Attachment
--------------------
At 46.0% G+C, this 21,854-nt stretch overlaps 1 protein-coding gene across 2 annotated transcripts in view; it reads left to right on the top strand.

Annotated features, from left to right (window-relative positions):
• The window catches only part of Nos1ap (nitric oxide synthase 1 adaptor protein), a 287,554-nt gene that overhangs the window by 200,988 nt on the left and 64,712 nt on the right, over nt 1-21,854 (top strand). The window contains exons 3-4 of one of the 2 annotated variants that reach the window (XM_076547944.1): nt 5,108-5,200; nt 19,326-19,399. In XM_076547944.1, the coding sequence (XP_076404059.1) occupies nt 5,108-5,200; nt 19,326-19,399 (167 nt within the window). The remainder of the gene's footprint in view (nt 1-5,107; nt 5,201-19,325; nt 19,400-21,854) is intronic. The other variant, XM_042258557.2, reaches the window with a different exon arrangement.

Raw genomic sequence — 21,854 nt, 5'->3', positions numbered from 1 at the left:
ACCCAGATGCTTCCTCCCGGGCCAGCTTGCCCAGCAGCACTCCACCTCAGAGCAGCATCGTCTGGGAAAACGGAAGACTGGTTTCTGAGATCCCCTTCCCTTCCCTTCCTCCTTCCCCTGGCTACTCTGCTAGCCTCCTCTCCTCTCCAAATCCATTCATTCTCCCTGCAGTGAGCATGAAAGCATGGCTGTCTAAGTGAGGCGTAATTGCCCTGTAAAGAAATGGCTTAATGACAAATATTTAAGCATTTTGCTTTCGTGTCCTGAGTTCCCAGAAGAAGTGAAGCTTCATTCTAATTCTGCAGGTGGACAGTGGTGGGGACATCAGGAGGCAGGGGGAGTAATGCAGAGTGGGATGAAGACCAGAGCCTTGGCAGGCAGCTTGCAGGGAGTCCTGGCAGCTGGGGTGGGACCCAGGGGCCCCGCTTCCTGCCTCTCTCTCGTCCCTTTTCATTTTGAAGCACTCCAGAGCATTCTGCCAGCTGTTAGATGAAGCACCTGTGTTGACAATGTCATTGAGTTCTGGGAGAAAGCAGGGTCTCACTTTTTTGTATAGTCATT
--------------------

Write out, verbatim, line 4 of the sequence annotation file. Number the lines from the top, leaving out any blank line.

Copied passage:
Raw genomic sequence — 21,854 nt, 5'->3', positions numbered from 1 at the left: